Plug for my book: My Record Is True” will be a wake-up call to the world about the problem no one wants to talk about, the abuse of children. To that end, it will include horrifying, true stories from real patients, stories that drove Dr. Burns to experience PTSD as a result of listening to them (“I identified with my patients so much that their symptoms became mine, suffering my own trauma in listening to theirs”). The purpose of the book is to shock our culture with the truth. To shock people into understanding not only how prevalent child abuse is, but how dangerous it is to pretend it’s not happening.    My Record is True will open the eyes of the world to the dry rot that is destroying our children’s safety.

Will Burns, CEO Ideasicle, Forbes Contributor.


And a Plug for Kate Bowler’s Book in an email to my pastor, Brent Levy at CUMC


March2, 2018     7:13am

Dear Brent,
I just finished reading Everything Happens for a Reason and other lies I’ve loved. Just so well done. I truly loved it & the writing was great.

I could of course relate well to most of her stories. Was greatly heartened by her distaste & disdain for doctors. I’ve also had medical crises in my life when I was seeking diagnoses & turned away by “experts.” I really admired the way she took the gloves off & pelted them. They deserve it. Love how she said, “I’m not leaving this office until you order another test.”

The part that made me cry most was the end—things not to do & things to do.  “How are you really?” is my least favorite question.  “Who knows?” I always want to say but in my heart I KNOW the answer is “I am well and how are you?” Because my Creator who made us & every living thing, holds us in his hands— before cancer, now & after death. I put all my faith in that. It is enough.

The part that made me the saddest was her lack of faith that God does cure—inexplicably & perhaps from our view capriciously but he does, even when we don’t expect it or have any hope that it’s possible. Her philosophy does not seem to embrace this despite so much evidence to the contrary in the New Testament & today. She missed a great opportunity to represent this to a world deeply in need of healing. I sent her a copy of RADICAL REMISSION by Kelly Turner when she was diagnosed. It’s a spiritual but not religious book about thousands of cancer survivors from all over the world—Stage 3-4 with & without traditional treatment. It delineates the 9 things these folks have in common–fascinating & hopeful.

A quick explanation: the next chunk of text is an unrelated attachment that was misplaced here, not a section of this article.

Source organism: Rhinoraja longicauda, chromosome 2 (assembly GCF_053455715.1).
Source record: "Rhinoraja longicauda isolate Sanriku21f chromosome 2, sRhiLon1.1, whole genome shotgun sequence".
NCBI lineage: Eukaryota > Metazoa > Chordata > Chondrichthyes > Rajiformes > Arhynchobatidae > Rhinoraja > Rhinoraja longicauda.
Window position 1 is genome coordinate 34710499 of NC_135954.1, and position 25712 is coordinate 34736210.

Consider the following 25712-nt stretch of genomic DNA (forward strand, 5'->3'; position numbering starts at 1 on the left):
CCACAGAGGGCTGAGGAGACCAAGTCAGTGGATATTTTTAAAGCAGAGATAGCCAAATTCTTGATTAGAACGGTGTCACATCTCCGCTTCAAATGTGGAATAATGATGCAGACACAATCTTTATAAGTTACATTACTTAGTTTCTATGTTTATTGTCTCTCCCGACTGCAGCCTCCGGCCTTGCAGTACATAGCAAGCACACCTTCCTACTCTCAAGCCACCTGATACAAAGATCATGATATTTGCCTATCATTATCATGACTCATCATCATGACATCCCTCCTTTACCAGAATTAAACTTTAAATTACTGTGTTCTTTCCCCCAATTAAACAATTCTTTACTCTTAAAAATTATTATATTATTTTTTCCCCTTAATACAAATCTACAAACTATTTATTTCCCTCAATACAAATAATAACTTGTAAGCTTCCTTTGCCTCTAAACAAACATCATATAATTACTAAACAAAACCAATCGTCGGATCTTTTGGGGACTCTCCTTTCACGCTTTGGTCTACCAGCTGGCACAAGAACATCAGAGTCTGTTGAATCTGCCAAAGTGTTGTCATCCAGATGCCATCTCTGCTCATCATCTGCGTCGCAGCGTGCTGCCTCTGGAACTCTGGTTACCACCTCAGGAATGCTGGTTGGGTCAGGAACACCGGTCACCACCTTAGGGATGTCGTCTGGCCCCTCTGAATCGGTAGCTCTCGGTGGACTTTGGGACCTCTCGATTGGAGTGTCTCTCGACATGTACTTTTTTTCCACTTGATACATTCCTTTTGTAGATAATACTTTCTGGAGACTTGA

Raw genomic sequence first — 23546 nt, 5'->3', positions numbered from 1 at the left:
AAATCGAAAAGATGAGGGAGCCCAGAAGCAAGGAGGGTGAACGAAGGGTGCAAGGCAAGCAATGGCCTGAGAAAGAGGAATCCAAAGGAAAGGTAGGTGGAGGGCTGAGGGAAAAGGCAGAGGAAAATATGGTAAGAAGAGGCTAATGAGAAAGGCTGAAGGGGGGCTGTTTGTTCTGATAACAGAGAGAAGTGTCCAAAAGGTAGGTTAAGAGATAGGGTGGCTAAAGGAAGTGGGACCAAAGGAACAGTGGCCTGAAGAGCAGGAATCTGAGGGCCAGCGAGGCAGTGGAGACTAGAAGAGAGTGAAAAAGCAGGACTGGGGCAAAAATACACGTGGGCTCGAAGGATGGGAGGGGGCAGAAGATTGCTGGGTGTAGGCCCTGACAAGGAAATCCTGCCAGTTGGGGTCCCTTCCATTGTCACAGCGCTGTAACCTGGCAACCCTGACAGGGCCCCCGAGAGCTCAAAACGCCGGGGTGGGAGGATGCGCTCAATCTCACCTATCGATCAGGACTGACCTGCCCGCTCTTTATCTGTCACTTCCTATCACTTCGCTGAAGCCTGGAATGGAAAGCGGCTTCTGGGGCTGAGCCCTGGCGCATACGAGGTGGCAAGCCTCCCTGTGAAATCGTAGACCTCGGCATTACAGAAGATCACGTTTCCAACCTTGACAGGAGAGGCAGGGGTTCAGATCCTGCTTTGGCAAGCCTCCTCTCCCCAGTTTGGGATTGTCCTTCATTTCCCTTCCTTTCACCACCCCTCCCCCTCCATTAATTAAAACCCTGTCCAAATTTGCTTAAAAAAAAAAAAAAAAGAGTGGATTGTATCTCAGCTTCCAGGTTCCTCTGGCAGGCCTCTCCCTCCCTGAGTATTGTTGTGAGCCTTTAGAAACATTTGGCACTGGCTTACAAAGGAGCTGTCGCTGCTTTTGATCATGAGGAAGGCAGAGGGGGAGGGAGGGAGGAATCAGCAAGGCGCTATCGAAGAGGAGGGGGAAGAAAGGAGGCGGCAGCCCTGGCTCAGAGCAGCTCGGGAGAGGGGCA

While I’m on this topic I would say the thing that exhausts me the very most about being a cancer survivor is the constant pain & infirmities I suffer as a result of my treatments, past & present. I can’t feel my fingers or feet so I drop things & I’m clumsy. I’m in constant pain 5-8/10 from my incisions & lymphedema. My joints ache & I can hardly walk sometimes because of a pill I’m afraid not to take because they assure me of improved survival. And who as Kate so beautifully says, who doesn’t want to stay in the now?


It’s exhausting and friends & even family can’t imagine me in this deep pain & so they refuse to do so. Leaving us somewhere in between a place of death & life & disconnection. Some days I relate to her desire for a definitive end. Not many days am I so dark but the residual, the life they’ve left you is so different from the person you imagined or remember—as if you’re living in a stranger’s broken body. You’re grateful but you miss yours. You miss normal. You even miss all traces of normal memories.

And while I want folks that love me & live with me in this life I’ve brokered & bargained & pleaded for to remember this PAIN, I don’t want pity, or quick asides “that’s too bad” or “Julia, how are you really?” But I do want you to remember how much I hurt & how not a single day goes by that I don’t wonder if I’m dying & how grateful I am that I’m living & who will help my daughter put on her wedding dress if not I?

Four years ago I sat in a room with my husband while 6 providers looked down at their feet & one of them mumbled something about “keeping me comfortable” and I screamed No.  The odds of me being here, writing this email were slim—much worse than Kate’s. I had less than a 25% chance of living 2 years. Stage 3b of the most rare & aggressive breast cancer known–not that it’s a contest more that it’s a miracle. I live today through & by God’s grace & mercy, & the healing power of Jesus Christ with a little help from traditional medicine. Following an Ayurveda diet keeps me that way. And of course, I continue to beg & pray, rarely lifting up “thy will be done” in reference to the saving of my life but rather “save me today God, take this swelling, this pain, this numbness today.”
That’s my story & I’m sticking to it. I won’t be joining your book club for obvious reasons. Too close. But I do appreciate you, this book & this chance to both mourn & celebrate Kate’s & my survival. She will speak at our next conference. I want to meet her.

Love, Julia

Julia W. Burns, MD
5809 Cascade Drive
Chapel Hill, NC. 27514

Sent from my iPhone




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